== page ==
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More money for training?

BMJ 1997; 315 doi: https://doi.org/10.1136/bmj.315.7102.259a (Published 26 July 1997) Cite this as: BMJ 1997;315:259
  1. Christopher Bulstrode,
  2. John Lourie
  1. clinical reader in orthopaedic surgery, Oxford
  2. consultant orthopaedic surgeon, Milton Keynes

    Sociologically, hospital doctors are members of craft guilds. Consultants (the masters of these guilds) control their craft through the royal colleges. The junior doctors are their apprentices. Unfortunately the master/apprentice model has always been open to abuse. It is in the master's interest to extend the length of the apprenticeship. This enhances the status of the guild, holds down the number of masters, and maintains a comfortably closed shop. In Britain between the 13th and 15th centuries the length of an apprenticeship rose from seven to 16 years, and finally had to be cut back by royal statute.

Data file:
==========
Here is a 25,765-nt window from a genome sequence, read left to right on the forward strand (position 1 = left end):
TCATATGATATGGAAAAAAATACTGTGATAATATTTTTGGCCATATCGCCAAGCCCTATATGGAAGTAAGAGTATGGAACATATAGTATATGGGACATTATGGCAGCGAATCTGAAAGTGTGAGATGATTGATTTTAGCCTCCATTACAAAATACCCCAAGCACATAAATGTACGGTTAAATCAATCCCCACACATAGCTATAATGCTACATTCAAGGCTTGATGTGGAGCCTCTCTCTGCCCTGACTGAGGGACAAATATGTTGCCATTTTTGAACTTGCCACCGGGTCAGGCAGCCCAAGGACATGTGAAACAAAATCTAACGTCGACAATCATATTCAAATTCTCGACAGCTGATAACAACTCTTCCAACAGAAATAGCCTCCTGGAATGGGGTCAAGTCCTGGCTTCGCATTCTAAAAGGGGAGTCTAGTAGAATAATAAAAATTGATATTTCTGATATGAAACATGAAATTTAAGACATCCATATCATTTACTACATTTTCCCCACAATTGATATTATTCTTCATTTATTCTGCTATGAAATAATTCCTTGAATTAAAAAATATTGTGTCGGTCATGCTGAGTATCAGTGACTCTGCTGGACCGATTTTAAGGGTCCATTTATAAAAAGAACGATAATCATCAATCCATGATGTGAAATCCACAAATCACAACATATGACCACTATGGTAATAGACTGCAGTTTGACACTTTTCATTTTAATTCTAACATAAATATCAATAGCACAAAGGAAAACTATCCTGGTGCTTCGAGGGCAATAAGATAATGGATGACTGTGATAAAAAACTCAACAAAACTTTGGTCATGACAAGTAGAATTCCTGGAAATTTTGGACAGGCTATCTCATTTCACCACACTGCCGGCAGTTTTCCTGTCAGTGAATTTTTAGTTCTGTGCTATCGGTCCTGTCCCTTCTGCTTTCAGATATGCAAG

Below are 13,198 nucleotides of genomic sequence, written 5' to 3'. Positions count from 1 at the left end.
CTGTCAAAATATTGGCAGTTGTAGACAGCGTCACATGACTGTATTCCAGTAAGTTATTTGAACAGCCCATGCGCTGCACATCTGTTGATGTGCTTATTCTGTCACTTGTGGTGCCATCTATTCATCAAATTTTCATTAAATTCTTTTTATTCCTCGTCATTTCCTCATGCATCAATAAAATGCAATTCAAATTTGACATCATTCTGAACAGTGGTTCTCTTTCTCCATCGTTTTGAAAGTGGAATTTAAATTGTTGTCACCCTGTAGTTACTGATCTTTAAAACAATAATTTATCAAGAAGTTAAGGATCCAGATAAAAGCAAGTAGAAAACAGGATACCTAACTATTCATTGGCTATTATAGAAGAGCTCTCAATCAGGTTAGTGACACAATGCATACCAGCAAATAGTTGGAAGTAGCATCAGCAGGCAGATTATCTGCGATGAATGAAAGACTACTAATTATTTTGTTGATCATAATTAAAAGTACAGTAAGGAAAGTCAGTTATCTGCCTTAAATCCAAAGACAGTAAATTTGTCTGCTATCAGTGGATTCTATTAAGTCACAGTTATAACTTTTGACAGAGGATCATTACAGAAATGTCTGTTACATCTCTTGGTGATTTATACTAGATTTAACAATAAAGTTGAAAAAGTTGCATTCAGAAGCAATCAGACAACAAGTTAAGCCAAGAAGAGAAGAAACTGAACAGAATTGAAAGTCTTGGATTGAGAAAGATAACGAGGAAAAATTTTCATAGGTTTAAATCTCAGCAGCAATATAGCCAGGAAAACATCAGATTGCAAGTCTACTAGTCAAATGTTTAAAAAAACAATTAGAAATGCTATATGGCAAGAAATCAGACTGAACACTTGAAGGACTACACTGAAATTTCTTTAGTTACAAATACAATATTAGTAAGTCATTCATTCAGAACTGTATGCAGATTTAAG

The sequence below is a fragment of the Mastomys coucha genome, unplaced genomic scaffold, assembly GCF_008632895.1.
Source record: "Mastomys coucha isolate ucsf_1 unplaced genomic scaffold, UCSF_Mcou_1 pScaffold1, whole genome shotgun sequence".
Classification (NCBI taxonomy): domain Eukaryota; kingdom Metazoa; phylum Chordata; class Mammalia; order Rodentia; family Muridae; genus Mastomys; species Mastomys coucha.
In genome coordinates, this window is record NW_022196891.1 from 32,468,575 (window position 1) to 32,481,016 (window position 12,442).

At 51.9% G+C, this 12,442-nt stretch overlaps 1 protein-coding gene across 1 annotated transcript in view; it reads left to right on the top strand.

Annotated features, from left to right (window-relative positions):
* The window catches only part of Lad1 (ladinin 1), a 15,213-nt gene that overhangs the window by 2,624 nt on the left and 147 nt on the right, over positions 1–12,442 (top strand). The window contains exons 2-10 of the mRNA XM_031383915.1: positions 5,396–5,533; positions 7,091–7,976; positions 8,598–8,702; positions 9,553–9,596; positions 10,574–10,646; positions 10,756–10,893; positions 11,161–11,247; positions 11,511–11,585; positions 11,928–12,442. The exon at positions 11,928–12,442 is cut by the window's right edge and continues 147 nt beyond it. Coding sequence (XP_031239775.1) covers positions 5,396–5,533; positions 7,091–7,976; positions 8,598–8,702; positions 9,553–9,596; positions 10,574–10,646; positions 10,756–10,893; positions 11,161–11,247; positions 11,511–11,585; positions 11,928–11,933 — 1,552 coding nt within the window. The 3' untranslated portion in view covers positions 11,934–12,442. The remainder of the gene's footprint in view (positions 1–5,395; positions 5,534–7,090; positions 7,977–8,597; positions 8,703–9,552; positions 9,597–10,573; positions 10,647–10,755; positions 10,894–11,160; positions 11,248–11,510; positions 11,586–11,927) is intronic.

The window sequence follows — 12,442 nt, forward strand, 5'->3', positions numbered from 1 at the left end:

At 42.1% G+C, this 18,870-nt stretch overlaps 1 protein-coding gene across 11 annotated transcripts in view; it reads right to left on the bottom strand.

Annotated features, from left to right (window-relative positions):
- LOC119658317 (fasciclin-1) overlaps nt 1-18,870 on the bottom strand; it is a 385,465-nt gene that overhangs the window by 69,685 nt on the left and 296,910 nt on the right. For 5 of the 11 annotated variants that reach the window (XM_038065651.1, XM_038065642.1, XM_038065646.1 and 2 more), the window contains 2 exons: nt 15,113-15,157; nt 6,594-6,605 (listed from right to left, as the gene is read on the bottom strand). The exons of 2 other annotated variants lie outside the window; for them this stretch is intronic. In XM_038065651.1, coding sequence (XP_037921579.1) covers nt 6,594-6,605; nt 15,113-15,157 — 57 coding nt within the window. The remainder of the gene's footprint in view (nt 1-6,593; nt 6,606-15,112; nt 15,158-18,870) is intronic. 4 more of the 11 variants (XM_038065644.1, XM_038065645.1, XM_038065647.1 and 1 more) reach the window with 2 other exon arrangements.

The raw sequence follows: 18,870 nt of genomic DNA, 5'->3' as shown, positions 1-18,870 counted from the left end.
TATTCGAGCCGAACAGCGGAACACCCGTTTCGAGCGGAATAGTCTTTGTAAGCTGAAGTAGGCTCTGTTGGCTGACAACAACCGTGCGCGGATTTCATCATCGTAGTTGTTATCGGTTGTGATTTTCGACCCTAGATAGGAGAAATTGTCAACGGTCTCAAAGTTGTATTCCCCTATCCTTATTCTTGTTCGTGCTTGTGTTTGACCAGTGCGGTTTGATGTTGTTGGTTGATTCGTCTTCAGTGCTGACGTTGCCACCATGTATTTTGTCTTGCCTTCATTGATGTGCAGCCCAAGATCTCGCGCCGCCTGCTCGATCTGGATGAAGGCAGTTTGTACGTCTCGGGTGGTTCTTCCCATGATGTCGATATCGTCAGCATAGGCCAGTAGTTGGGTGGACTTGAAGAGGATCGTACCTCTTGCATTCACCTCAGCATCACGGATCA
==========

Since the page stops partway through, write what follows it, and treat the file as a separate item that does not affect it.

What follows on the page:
Length of apprenticeship still continues as a problem in hospital medicine in the late 20th century. Consultants have been taking 10 or more years in specialty training to achieve accreditation. This is far longer than necessary, if training is the only factor involved. The problem now (as it was no doubt in the 14th century) is that the large numbers of apprentices have become the backbone of the service. The reduction in junior doctors' hours, combined with the reduction in length of training, is bringing about a staffing crisis in …

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